In a parallel to the injustice meted out to Sita in Ramayan, Justice Raghunath (Prithviraj Kapoor), fearing infamy, abandons his pregnant wife Leela (Leela Chitnis) after a dacoit Jagga (K.N.Singh) abducts her. Leela gives birth to Raj (Shashi Kapoor as the child) and aspires to make him a judge one day like her husband. Raj strikes a friendship with his classmate Rita, whose father passes away and is brought up under the guardianship of Justice Raghunath. Poverty pushes Raj to give up schooling. Jagga, to have his revenge against Raghunath, pulls Raj to the world of crime. Years later Raj meets Rita, in a quirk of fate, while attempting to rob her purse. They eventually recognize each other and embers of love find spark once again, much to the disapproval of Raghunath, who loathes boys unaware of their parentage. Raj is unable to leave his past behind him. On Rita’s birthday party, Raj gifts Rita a stolen necklace and in one of the best dramatic scenes in Hindi cinema, she realises that the necklace was stolen from the case Raghunath had bought for her. Rita now takes it on herself to bring back the lost life to Raj. But fate does not favour Raj. He kills Jagga. Leela meets with an accident in the presence of Raghunath and reveals to Raj that Raghunath is his father. Raj tries to kill Raghunath in a fit of rage and is brought before the court. Rita fights his case. It is moment of truth of Raghunath and a time for redemption for Raj. Many social truths and hypocrisies get cut sharply as the case comes to a close.
After Barsaat’s success, Raj Kapoor got enough funds to build R.K.Studios, where Awara was extensively shot. Though most of the long-term participants of R.K.Films were together for Barsaat, it was with Awara, that Raj Kapoor got the association of K.A.Abbas, whose script was the backbone of Awara.
Initially, Prithviraj Kapoor was hesitant to play a supporting character in the movie. But K.A.Abbas convinced him that Raghunath was the backbone of the movie, around whose false ideals the movie revolved. Thus, Awara got an enviable star cast, which does not seem fathomable even today. It had five Kapoors acting in the movie. Basheswarnath Kapoor played the role of the judge in the court scene where the story unfolds, whose son Prithviraj played Justice Raghunath. Prithviraj’s son Raj played the male lead Raj and his younger brother Shashi played the childhood of Raj. Raj’s son Randhir played the tramp in the opening credits who sits under a lamp-post with a street dog, introducing us to the Awara. The movie saw a clash of titans, one out-doing the other and yet complimenting each other’s performance. Prithviraj, Raj and Nargis were terrific in their roles.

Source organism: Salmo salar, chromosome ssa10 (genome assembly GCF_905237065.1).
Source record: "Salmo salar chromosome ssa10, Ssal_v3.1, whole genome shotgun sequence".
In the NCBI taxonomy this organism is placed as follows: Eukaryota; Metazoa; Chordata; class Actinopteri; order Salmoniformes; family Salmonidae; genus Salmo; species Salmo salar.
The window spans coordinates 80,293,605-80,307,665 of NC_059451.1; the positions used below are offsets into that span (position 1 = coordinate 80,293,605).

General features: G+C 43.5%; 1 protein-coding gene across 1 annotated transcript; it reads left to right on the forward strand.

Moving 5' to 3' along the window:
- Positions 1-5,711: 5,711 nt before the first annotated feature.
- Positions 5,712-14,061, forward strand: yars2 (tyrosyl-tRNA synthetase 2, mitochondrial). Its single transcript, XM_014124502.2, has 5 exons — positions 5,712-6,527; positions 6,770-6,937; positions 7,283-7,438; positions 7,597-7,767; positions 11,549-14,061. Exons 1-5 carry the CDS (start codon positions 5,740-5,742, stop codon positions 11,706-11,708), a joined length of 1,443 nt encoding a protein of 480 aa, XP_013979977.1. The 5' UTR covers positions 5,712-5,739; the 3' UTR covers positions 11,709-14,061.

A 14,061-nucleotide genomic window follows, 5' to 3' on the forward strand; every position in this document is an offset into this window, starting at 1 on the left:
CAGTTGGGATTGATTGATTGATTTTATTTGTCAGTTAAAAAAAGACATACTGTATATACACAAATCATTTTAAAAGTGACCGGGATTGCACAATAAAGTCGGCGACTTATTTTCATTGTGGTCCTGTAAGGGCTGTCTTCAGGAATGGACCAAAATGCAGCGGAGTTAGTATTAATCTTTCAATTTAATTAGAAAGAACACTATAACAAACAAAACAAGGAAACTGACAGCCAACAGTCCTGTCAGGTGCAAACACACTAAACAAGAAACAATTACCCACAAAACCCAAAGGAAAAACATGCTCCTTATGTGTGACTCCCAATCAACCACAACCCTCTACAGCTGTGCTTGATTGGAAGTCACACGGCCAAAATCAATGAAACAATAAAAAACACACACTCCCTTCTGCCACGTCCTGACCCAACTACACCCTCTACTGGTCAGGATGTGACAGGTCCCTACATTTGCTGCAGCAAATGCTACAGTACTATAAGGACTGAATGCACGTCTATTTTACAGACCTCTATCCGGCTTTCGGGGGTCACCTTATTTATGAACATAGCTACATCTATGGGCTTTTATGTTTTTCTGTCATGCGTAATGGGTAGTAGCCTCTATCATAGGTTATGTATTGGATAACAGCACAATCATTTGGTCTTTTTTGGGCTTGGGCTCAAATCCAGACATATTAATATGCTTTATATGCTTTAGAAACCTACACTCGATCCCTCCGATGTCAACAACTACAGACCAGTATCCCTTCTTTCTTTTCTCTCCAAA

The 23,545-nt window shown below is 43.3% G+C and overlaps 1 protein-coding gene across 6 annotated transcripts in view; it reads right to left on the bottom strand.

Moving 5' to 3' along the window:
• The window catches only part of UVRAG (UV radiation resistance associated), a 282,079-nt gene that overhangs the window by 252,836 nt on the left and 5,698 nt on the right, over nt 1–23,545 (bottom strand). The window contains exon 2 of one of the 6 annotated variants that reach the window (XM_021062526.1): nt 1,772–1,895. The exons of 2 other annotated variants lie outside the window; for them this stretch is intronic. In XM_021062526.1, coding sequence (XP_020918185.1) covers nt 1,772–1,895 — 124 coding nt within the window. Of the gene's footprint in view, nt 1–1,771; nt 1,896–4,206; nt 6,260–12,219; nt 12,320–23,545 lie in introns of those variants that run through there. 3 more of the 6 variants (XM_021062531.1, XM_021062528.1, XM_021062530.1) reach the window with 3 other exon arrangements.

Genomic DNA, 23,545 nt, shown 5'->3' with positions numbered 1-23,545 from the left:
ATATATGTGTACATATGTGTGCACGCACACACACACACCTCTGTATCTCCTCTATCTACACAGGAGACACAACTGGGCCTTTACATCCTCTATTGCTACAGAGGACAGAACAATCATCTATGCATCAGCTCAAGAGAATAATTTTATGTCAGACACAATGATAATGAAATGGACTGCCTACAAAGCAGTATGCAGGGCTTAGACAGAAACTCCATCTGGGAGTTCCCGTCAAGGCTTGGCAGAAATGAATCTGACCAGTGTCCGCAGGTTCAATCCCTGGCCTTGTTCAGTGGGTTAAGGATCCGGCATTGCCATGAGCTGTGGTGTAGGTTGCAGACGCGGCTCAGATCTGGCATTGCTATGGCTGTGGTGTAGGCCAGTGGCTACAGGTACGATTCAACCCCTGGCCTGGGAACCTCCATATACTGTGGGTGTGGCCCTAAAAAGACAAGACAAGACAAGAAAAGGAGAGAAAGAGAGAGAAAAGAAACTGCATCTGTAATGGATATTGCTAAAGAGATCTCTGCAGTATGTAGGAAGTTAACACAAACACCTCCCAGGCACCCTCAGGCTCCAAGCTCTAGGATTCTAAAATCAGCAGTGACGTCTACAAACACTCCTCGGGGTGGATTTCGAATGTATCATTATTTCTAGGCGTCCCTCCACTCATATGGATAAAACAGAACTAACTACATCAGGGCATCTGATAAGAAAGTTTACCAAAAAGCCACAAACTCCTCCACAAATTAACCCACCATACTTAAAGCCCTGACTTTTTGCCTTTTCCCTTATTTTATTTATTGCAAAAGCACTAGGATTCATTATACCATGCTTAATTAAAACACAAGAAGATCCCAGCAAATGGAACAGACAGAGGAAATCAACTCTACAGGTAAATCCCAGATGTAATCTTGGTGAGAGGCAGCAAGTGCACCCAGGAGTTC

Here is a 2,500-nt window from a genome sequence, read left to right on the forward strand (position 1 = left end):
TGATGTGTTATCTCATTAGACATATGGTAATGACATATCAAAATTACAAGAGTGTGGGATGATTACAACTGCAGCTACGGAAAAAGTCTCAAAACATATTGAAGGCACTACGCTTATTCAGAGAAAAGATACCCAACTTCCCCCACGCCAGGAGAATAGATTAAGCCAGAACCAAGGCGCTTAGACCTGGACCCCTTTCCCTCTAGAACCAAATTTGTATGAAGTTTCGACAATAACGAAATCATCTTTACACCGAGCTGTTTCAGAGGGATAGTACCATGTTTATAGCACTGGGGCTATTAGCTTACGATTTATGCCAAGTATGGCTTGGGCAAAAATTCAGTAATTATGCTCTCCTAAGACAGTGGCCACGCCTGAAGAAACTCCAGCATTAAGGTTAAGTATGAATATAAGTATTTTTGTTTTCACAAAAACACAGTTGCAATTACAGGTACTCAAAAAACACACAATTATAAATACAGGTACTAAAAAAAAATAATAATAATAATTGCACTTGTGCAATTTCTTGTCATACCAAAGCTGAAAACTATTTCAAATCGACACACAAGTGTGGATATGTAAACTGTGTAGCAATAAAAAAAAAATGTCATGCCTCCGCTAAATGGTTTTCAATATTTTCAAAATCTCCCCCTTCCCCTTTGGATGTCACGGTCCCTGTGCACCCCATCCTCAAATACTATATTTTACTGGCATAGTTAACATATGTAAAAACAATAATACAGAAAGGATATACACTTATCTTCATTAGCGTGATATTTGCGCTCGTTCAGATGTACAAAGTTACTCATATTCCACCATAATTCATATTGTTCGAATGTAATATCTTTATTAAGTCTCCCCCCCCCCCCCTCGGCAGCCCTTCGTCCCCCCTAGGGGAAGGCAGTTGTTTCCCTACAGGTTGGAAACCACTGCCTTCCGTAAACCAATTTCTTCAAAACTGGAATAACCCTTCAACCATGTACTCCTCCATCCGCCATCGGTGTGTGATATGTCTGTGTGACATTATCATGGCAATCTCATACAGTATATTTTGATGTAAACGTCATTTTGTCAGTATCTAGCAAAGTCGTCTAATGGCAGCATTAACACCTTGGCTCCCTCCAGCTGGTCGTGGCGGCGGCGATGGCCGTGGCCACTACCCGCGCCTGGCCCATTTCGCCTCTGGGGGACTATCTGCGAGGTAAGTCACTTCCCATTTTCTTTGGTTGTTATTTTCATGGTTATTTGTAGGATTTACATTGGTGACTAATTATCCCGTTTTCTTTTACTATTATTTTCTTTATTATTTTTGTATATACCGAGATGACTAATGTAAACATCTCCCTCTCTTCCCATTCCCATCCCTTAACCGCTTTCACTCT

Very rarely have filmmakers been able to recreate the cherubic romance of Awara, the sparks of which were set by the inimitable chemistry of Raj Kapoor and Nargis. The chemistry was recreated three decades later by Raj in his blockbuster Bobby. Such was their relationship that Raj once remarked “Krishna is the mother of my children. Nargis is the mother of my films. She is my sphoorti!” Watch them romance in moonlight in the song Dum bhar jo udhar muh phere and you will discern that romance cannot be conveyed without it being felt. When Raj rolls her into his arms and holds her by the waist while plunging into her eyes, you know that there is an element of passion setting the screen on fire. Rarely has any pair been able to come close that thereafter.